For World Cancer Day, UN stresses early diagnosis to reduce mounting deaths

IAEA Director General Yukiya Amano speaks at World Cancer Day 2012 event. Photo: IAEA/Dean Calma

3 February 2012 – Early diagnosis is the key to reducing the nearly eight million deaths caused by cancer across the globe annually, the United Nations World Health Organization (WHO) said today, stressing the importance of screening programmes for healthy people to detect the disease promptly for easier treatment.

To mark World Cancer Day, which is observed on 4 February every year, WHO reminded the world that cancer is responsible for close to 13 per cent of deaths globally, accounting for 7.6 million deaths in 2008.

The theme of this year’s Day is ‘Together It Is Possible,’ with WHO and its partner, the International Agency for Research on Cancer (IARC), focusing on screening and vaccination. Increased access to cost-effective vaccinations to prevent infections associated with cancers and cost-effective cancer-screening programmes can help to reduce the number cancer deaths, the agency stressed.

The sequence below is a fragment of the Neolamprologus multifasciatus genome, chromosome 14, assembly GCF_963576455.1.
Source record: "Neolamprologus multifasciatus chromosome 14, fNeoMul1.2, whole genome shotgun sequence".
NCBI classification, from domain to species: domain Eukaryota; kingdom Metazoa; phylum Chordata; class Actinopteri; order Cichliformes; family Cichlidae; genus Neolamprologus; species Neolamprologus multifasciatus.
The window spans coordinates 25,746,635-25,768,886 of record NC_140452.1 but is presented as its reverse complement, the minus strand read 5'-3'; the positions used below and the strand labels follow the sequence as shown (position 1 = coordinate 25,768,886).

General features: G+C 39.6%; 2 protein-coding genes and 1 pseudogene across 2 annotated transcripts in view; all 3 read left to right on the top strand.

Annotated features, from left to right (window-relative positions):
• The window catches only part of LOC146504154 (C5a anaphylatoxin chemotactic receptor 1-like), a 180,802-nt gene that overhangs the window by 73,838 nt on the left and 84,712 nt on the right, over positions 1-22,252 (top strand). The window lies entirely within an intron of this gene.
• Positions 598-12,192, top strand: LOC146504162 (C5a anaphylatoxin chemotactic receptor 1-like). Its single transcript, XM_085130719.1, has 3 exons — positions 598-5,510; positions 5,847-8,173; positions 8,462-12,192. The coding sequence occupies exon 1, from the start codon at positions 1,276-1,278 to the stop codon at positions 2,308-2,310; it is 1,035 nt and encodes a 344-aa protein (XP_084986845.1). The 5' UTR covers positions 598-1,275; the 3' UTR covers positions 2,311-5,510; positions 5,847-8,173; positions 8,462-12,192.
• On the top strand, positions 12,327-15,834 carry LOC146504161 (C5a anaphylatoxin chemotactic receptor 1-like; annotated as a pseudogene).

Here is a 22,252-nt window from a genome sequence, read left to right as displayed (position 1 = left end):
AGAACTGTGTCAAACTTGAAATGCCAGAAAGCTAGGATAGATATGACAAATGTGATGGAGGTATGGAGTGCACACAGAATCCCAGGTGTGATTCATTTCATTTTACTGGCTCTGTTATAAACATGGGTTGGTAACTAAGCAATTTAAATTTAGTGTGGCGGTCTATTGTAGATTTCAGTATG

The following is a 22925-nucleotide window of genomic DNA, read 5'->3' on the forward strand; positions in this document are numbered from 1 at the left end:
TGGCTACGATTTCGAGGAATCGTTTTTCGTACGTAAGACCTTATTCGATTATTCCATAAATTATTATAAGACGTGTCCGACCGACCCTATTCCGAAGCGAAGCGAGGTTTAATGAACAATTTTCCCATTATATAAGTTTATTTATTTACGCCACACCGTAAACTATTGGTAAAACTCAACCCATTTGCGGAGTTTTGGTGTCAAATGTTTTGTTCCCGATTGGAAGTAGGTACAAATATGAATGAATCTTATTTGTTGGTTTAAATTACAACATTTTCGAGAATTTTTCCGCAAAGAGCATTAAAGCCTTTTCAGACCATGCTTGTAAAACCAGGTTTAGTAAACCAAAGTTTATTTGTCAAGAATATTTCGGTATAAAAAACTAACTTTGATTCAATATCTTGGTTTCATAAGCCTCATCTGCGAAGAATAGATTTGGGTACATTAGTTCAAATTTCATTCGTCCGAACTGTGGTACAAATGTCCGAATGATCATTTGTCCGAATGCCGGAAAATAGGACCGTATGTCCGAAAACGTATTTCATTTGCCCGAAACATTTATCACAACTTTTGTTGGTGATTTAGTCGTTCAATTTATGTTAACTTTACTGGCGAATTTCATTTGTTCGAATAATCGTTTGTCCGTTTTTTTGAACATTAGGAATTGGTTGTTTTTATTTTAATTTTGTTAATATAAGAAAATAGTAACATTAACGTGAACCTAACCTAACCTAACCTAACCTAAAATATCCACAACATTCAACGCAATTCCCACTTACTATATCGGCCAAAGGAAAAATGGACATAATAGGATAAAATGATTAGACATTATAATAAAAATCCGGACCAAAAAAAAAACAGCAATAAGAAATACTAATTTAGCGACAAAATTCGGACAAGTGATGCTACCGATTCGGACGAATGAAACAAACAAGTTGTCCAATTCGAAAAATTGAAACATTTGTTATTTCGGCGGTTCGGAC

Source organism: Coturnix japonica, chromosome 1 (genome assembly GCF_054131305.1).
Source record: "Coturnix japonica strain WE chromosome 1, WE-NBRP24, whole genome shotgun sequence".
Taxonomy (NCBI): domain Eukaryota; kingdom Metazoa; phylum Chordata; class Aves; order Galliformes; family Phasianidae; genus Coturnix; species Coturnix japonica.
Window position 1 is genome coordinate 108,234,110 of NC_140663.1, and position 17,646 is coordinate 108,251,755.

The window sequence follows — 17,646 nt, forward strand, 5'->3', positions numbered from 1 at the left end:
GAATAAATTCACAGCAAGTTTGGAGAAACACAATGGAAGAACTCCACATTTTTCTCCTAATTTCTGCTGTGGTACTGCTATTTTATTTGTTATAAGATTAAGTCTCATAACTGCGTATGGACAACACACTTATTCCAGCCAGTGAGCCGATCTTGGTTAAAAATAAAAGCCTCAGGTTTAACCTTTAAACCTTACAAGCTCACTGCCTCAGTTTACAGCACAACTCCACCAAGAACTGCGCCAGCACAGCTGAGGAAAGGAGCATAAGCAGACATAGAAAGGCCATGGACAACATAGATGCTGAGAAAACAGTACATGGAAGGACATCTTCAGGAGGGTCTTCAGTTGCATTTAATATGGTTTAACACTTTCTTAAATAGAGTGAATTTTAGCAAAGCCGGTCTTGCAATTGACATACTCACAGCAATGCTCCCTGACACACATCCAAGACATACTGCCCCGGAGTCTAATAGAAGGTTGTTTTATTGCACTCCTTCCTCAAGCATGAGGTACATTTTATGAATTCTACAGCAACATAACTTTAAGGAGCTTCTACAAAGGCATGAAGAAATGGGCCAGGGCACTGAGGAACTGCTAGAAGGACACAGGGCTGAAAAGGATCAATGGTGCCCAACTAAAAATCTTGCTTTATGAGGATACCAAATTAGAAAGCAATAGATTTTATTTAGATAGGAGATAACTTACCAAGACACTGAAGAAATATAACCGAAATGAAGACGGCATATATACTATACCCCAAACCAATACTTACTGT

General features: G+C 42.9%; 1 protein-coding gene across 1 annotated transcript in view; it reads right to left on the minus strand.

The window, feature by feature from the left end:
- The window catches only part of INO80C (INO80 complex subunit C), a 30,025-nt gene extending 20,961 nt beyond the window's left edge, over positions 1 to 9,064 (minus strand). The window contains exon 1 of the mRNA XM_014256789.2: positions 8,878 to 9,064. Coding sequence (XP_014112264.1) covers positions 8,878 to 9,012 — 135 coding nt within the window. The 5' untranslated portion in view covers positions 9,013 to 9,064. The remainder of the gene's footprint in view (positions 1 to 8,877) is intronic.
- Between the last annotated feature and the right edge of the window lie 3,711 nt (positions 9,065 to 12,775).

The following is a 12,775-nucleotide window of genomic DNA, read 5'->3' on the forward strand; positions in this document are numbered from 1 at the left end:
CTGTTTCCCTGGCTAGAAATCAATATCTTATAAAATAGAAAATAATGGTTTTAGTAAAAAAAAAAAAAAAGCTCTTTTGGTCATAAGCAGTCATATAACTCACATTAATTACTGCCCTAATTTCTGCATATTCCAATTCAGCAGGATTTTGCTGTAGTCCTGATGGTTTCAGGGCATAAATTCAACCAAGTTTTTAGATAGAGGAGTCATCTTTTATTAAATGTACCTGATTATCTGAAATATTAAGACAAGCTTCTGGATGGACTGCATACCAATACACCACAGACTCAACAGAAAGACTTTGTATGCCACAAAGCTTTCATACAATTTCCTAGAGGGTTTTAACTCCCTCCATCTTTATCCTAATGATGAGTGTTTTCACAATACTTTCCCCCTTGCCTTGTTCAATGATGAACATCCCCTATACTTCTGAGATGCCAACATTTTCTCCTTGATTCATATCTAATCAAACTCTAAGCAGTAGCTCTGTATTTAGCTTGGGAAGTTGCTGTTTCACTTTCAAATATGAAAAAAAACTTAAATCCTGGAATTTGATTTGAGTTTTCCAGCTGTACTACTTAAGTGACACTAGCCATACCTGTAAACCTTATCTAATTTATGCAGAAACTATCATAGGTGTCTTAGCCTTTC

Vaccination is available against cervical cancer, which is caused by the human papilloma virus (HPV) and liver cancer, which results from infection with the hepatitis B virus (HBV).

The UN International Atomic Energy Agency (IAEA), for its part, highlighted the important achievements over the past year in efforts to fight cancer in developing countries, and featured activities of the agency’s Programme of Action for Cancer Therapy (PACT).

With almost two thirds of all cancer deaths occurring in developing countries, the IAEA supports countries by helping increase patients’ access to improved radiotherapy services and by strengthening medical training.

At IAEA headquarters yesterday, Director General Yukiya Amano said a shortage of about 5,000 radiotherapy machines in low- and middle-income countries means that hundreds of thousands of patients miss out on early diagnosis and treatment that could save their lives.

“PACT, as well as various other departments at the IAEA, have been working hard to try to make radiotherapy services available in all countries,” he said.

Launched in 2004, PACT is an IAEA initiative that helps low- and middle-income nations in their efforts to tackle the growing cancer crisis, by raising awareness, assessing needs and mobilizing resources. It builds on IAEA expertise in radiation medicine to help countries develop sustainable and comprehensive cancer control programmes.

Mr. Amano said IAEA is supporting more than 130 projects in cancer diagnosis, management and treatment. Oncology and radiotherapy centres are being established in countries such as Afghanistan, Eritrea and Mozambique, while national capacity in radiotherapy is being strengthened in Albania and Kenya, he added.


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